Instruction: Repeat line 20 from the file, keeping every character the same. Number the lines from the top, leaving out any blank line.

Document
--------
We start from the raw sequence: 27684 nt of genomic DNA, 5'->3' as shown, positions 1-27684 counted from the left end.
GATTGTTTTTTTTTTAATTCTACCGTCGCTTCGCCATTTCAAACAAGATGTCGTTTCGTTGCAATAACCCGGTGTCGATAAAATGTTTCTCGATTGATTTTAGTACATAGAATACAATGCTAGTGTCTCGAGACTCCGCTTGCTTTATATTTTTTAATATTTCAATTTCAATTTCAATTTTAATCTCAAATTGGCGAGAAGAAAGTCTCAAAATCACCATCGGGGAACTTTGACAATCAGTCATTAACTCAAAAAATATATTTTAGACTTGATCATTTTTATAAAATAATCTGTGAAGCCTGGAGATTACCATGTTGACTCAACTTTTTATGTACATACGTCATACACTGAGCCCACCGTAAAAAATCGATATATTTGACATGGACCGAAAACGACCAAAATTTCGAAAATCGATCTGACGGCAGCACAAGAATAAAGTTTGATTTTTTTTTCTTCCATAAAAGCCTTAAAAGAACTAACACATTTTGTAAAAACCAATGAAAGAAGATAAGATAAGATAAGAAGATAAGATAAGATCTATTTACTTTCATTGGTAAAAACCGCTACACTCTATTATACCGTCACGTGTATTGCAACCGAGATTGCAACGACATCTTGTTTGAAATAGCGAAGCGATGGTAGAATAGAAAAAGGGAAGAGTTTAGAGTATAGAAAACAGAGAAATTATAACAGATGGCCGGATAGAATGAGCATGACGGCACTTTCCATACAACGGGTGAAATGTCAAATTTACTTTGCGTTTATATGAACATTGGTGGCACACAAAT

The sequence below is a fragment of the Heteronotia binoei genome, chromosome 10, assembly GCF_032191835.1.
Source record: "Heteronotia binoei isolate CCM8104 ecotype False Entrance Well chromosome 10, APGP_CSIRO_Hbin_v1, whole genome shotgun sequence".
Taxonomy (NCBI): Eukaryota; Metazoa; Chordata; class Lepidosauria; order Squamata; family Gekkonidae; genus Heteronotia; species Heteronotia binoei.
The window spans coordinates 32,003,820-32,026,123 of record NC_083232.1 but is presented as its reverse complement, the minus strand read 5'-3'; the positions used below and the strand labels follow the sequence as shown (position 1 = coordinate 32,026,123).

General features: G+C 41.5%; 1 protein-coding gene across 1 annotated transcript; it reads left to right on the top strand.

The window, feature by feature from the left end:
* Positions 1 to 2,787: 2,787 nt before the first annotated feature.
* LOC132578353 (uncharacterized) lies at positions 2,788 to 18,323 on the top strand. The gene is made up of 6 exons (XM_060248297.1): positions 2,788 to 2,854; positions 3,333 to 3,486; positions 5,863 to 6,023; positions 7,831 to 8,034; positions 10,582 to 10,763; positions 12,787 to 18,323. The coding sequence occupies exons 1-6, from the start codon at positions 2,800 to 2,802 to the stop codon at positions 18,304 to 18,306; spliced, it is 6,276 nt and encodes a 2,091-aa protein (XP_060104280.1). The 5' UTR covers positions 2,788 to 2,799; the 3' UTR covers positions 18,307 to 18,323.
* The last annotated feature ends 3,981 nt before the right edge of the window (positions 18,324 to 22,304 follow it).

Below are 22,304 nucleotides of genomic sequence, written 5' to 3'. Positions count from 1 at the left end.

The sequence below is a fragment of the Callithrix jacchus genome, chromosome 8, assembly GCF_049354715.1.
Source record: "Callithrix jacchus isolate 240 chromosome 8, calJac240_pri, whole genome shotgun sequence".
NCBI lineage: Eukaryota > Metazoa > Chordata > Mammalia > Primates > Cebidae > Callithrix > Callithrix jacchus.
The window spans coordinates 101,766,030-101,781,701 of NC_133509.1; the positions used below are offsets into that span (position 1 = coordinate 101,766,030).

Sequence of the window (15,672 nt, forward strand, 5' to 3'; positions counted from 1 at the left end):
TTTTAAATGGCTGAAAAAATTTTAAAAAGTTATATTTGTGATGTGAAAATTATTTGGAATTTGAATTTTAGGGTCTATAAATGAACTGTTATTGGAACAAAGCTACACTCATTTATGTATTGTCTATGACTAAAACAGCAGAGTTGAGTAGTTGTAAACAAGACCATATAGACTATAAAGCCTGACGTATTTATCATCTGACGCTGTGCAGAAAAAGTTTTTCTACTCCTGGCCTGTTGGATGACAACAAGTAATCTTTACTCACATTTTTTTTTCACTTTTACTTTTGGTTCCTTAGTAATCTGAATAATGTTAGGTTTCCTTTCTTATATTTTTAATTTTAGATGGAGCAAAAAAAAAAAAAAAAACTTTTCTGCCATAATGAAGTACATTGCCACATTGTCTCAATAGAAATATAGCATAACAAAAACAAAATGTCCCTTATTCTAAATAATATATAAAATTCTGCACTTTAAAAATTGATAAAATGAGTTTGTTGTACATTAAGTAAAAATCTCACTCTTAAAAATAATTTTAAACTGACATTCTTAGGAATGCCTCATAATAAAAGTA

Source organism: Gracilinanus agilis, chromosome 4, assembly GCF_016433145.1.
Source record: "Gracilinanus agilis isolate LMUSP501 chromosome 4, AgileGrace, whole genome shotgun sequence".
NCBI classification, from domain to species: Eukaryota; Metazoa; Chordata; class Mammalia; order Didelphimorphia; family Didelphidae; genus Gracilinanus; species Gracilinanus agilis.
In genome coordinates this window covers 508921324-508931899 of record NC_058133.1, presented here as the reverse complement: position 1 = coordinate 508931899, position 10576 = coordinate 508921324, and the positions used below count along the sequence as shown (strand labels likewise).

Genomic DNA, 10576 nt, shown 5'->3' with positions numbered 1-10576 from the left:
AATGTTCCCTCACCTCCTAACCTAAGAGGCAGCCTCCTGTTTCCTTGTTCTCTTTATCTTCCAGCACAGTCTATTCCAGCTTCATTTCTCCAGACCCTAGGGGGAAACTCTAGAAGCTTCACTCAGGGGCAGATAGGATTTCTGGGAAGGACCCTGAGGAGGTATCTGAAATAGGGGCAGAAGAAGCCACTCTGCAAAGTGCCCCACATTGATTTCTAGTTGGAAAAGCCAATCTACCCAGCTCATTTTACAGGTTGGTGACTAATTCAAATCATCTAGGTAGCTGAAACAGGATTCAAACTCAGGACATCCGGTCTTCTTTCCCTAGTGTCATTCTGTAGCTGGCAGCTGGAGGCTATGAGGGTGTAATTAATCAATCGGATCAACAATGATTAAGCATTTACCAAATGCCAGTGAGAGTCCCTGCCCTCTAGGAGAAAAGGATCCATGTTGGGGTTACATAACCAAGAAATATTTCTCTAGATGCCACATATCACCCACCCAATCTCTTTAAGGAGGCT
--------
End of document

Source record: "Gracilinanus agilis isolate LMUSP501 chromosome 4, AgileGrace, whole genome shotgun sequence".